Bob Casey beats Trump-backed Barletta in Senate race
HARRISBURG, Pa. (AP) — Democrat Bob Casey has won a third U.S. Senate term from Pennsylvania on Tuesday, beating Republican congressman and Donald Trump supporter Lou Barletta in a state the president won two years ago.
Casey’s victory gives him another six-year term in office and ensures that President Trump will have another swing state opponent in the closely divided Senate.
“This election really was a victory for people across our commonwealth who want a new direction in Washington,” Casey said. “It was also a triumph for people who are really concerned about their health care and what will happen to them and their families.”
The 58-year-old son of the late governor of the same name has now won six statewide elections, including wins in races for state treasurer and auditor general.
The race was a far cry from Pennsylvania’s record-breaking $170 million race in 2016, coming at under $40 million while control for the Senate was waged in perhaps a dozen other states.
The candidates were on opposite sides of Trump.
Barletta, 62, is one of Trump’s biggest allies on Capitol Hill and drew two presidential visits to Pennsylvania to help rally support for his candidacy.
But Barletta never gained traction against Casey, and was heavily outspent while getting virtually no outside help from GOP groups to overcome Casey’s heavy fundraising advantage and built-in recognition as a household name in Pennsylvania politics.
Surrounded by family in Scranton, Casey recalled that his father’s first statewide run for office was 50 years ago, “so my mother’s been through a lot of election nights.”
“We’re of course thinking about his life of service and his life of commitment to our commonwealth,” Casey said.
On the campaign trail, Casey pounded Trump’s tax-cutting law as a giveaway to the wealthy and corporations while middle-class wages stagnate. Casey opposed Trump’s immigration policies and voted against Trump’s nominees for Supreme Court while he stitched together support from liberals and his longtime allies in organized labor.
Casey also sounded alarm bells over what he framed as threats to Medicaid, Medicare and Social Security under GOP-controlled Washington.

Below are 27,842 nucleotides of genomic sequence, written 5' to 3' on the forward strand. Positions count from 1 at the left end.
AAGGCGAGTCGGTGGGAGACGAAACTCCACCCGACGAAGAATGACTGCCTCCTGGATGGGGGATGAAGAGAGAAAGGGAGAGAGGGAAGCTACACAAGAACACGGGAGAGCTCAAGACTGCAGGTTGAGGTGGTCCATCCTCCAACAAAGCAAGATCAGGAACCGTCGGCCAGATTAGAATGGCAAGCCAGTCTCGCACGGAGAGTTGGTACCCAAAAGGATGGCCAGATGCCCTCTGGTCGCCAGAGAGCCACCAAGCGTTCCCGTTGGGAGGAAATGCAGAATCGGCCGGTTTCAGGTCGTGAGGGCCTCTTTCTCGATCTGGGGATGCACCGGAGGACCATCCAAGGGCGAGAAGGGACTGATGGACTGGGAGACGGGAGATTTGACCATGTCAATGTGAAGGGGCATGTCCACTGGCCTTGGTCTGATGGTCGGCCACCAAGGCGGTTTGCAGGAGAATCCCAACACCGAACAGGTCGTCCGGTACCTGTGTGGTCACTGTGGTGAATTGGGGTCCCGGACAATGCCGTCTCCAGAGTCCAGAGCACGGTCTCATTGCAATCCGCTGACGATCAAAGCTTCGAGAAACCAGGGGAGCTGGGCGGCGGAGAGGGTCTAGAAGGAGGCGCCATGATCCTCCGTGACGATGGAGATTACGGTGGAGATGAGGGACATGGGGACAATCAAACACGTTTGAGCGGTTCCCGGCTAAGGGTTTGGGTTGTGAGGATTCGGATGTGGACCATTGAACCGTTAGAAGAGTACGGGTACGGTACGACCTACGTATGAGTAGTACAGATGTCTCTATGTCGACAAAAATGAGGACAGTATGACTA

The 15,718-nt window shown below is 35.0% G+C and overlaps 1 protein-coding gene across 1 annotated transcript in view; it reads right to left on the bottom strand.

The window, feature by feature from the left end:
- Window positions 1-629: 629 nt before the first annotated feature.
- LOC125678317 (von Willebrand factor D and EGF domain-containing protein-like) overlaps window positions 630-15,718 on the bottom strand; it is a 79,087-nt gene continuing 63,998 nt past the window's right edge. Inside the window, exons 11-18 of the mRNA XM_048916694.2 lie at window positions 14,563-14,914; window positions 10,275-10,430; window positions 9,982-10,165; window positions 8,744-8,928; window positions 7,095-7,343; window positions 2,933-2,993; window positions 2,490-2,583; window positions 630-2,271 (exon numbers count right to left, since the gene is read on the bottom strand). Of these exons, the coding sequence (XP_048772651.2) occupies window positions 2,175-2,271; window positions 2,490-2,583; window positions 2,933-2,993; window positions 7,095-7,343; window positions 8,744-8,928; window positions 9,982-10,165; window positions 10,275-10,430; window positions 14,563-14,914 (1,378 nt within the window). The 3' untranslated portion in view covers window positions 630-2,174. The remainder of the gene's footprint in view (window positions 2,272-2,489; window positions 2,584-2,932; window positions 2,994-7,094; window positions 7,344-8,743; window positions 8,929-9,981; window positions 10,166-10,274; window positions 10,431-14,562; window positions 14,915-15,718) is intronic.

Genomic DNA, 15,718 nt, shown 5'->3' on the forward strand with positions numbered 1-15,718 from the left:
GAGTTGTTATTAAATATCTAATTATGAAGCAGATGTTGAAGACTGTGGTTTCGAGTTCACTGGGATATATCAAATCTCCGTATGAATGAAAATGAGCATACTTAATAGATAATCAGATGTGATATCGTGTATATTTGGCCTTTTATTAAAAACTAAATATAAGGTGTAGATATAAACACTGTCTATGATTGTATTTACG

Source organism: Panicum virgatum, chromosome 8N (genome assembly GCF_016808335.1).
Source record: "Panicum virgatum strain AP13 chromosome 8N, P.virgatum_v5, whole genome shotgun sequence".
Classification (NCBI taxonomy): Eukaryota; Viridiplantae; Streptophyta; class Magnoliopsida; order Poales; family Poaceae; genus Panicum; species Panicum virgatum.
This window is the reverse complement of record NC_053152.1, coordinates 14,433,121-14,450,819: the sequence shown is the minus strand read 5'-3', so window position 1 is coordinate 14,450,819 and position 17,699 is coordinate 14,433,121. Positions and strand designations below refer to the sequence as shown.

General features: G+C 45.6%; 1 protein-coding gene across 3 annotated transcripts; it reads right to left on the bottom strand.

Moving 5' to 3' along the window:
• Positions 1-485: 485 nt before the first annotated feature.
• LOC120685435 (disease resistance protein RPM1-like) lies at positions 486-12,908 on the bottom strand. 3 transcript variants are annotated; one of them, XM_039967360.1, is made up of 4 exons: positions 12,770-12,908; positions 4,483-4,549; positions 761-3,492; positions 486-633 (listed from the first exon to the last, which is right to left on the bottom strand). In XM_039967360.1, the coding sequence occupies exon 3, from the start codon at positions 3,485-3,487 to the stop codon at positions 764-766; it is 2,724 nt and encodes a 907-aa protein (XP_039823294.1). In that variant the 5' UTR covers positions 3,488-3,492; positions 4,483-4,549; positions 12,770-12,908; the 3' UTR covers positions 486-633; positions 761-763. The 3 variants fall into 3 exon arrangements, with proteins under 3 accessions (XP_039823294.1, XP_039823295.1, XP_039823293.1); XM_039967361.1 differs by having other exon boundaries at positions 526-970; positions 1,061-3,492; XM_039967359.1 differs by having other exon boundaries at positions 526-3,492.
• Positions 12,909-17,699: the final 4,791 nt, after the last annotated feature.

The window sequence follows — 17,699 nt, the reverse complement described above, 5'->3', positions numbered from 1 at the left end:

Barletta said he called Casey to congratulate him and hoped Casey would “work with President Trump for the good of the American people. I’m sure he will.” He said Casey would “serve the people of Pennsylvania as he always has.”
Barletta was first elected to Congress in 2010, catapulted by his efforts to combat illegal immigration while serving as mayor the small northeastern city of Hazleton.
Trump asked Barletta to run, and Barletta campaigned on Trump’s policies and record, particularly immigration, where their views dovetailed.
But Barletta failed to reconstruct the coalition of Republicans and conservative Democrats that had helped Trump become the first Republican presidential candidate to win Pennsylvania since 1988.
The final weeks of the campaign were trying for Barletta. His 18-month-old grandson, a twin, was diagnosed with cancer and his brother died. In the midst of this, Casey launched a series of statewide TV ads accusing Barletta of voting in Congress to let insurers strip coverage for pre-existing conditions.
Barletta cried foul, saying an ad featuring a woman whose twin daughters were diagnosed with cancer was particularly cruel to his family because it mirrored his grandson’s plight.
Casey apologized if the ad had caused Barletta and his family any pain. Any similarity had been unintended, Casey said, and the campaign took down the ad in the Scranton TV market. But Casey declined Barletta’s request to take down the ad in the rest of the state and his campaign said flatly that Barletta “will be held accountable” for his votes.
For AP’s complete coverage of the U.S. midterm elections: http://apne.ws/APPolitics